"V.D.M." These were the odd initials that followed the name of our beloved New Testament teacher on the order of service at his memorial. It read "Lloyd Gaston, V.D.M". No indication was made of Lloyd's distinguished career as an academic. None of his advanced degrees were listed, not even the PhD earned under the tutelage of Karl Barth. All that indicated anything of his vocation was the acronym "V.D.M."
During the service Lloyd's friend and colleague Jim Linderberger noted that this designation had been Lloyd's desire. It reflected a long tradition among Protestant pastors and Catholic priests in Europe where it is commonly seen on the gravestones of clergy. In the absence of any other indication one knows immediately the life calling and work of those whose lives are subsumed in the three letters V.D.M. It signifies the Latin phrase "Verbi Dei Minister" - "Servant of the Word of God". As Jim told us this about Lloyd I remember a shock of recognition: "Yes, that names Lloyd's life ... and it also names mine".
I know that there is an ongoing struggle among others in our denomination with the phrase "The Word of God" or "The Word of the Lord" being spoken after the reading of scripture in worship. I regularly hear substitute responses offered when I am worshiping beyond University Hill. People say of scripture: "Listen to what the Spirit is saying to the church" or "This is the witness of the church". More on that in another posting. For now let's simply make the assumption that when the church gathers to worship that it reads and interprets the Bible because it believes that this text is a vehicle through which God speaks. Hence it is our script for life, our scripture. If it were not we might read Shakespeare or Pinocchio or The Brother's Grimm.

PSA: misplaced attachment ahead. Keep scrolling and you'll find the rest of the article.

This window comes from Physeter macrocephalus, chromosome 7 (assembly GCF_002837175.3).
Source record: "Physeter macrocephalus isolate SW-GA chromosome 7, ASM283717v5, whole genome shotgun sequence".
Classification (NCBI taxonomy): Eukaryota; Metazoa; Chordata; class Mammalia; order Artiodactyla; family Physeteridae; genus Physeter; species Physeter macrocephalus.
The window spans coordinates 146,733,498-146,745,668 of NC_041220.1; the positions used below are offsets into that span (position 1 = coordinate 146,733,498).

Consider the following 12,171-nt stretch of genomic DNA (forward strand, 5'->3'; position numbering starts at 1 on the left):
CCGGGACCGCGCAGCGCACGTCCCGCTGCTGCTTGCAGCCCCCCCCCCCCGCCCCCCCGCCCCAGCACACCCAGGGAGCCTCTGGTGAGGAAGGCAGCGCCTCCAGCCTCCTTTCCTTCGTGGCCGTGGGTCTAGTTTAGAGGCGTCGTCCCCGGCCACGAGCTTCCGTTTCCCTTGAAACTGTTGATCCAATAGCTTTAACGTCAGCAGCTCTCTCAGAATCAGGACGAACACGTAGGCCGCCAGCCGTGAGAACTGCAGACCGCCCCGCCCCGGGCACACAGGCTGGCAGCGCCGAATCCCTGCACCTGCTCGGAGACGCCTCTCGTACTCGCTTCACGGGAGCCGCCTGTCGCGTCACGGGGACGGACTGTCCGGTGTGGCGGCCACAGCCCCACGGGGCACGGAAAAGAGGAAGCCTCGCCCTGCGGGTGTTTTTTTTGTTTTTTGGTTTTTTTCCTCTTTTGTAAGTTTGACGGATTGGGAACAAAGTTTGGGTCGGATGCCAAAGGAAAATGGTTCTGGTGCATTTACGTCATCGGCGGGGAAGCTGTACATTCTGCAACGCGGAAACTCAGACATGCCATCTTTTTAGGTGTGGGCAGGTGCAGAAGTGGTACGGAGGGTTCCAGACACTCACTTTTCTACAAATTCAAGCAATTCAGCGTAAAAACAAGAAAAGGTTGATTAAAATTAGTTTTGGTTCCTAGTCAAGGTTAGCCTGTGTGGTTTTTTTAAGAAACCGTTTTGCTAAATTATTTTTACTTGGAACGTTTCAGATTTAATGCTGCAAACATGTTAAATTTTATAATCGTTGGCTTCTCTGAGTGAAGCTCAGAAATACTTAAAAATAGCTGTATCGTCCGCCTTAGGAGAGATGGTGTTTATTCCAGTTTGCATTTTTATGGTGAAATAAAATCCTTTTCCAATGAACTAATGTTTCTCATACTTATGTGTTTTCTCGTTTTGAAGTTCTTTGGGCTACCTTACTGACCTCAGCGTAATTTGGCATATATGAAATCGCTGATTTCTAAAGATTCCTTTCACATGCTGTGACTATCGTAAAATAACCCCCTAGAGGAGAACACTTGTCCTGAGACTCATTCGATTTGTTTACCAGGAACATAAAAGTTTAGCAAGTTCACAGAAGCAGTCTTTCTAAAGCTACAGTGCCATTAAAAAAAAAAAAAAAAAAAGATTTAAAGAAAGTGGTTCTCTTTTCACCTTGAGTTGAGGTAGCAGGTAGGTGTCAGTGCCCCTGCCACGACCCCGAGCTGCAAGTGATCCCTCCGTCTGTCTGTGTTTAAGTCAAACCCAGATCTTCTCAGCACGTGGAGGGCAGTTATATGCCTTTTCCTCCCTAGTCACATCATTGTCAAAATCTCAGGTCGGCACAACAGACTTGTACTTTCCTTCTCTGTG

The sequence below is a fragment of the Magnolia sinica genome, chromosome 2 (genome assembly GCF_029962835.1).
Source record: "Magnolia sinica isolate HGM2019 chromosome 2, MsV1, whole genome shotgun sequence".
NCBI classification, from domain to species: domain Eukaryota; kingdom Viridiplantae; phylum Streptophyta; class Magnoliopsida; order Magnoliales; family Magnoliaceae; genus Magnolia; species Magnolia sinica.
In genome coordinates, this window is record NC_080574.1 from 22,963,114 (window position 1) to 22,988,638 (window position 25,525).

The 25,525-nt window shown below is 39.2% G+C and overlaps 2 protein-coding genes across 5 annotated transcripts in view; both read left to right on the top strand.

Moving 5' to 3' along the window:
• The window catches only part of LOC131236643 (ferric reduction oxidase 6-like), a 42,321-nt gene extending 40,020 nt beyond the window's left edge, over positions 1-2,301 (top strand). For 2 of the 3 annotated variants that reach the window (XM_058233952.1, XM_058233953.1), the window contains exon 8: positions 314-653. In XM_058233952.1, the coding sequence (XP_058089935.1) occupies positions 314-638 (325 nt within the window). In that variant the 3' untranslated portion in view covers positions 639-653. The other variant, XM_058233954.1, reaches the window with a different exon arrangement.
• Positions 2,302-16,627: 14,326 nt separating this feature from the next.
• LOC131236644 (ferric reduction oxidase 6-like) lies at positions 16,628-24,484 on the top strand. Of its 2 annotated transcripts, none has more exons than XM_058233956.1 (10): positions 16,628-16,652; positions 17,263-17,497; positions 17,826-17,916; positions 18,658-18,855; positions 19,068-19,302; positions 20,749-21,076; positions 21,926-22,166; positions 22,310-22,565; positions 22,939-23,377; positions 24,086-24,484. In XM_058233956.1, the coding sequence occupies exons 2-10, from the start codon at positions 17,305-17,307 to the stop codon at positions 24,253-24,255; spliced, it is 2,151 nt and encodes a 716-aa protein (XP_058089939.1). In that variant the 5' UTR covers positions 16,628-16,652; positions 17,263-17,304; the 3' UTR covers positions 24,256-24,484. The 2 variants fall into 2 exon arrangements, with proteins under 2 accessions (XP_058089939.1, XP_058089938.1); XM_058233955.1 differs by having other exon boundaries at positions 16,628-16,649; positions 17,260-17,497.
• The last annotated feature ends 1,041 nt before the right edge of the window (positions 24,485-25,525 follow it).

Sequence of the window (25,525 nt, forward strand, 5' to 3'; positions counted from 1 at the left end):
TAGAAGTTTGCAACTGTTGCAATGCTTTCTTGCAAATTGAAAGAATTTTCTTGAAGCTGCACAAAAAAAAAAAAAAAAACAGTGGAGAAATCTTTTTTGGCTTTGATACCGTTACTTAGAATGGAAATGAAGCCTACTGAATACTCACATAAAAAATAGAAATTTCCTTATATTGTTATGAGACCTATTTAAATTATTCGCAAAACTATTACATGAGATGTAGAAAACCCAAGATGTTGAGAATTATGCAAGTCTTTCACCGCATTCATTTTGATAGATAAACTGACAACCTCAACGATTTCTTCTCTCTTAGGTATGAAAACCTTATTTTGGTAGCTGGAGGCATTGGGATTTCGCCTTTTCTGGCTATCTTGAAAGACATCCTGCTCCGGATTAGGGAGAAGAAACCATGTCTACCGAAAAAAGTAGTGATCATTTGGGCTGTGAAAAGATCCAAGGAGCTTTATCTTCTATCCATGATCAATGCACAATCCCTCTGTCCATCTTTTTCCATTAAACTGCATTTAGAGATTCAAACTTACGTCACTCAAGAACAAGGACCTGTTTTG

Yesterday - Sunday - I experienced a moment when I was glad to be held in the company of those whose identity is named by the initials V.D.M. We were reading a text that is very familiar to the church - the Parable of the Sower in the thirteenth chapter of Matthew. I have preached numerous sermons on this text. That it arrives on the lectionary schedule every third year in July makes for a great opportunity to link the cultivation of Christian life together with so many gardeners who spend the summer hoping to cultivate a productive garden. My interest over the years in discussions begun by Lesslie Newbigin about the interaction between the gospel and our culture makes for an obvious connection with the pastoral work of patiently cultivating missional communities. The sermon title - "Counter-cultivation" - hinted at just such a focus. It would reflect on sixteen years of life together at University Hill patiently (and not-so-patiently) cultivating a congregation that understands that by becoming followers of Jesus Christ we are being formed into a counter-cultural movement and people. Given that the United Church that we grew up in understood itself to be the moral conscience and centre of Canadian cultural, this shift to living a life that moves subversively against the grain of Canadian culture does not happen overnight. It is a slow, often imperceptible, shift in assumptions and habits and priorities that occurs over time.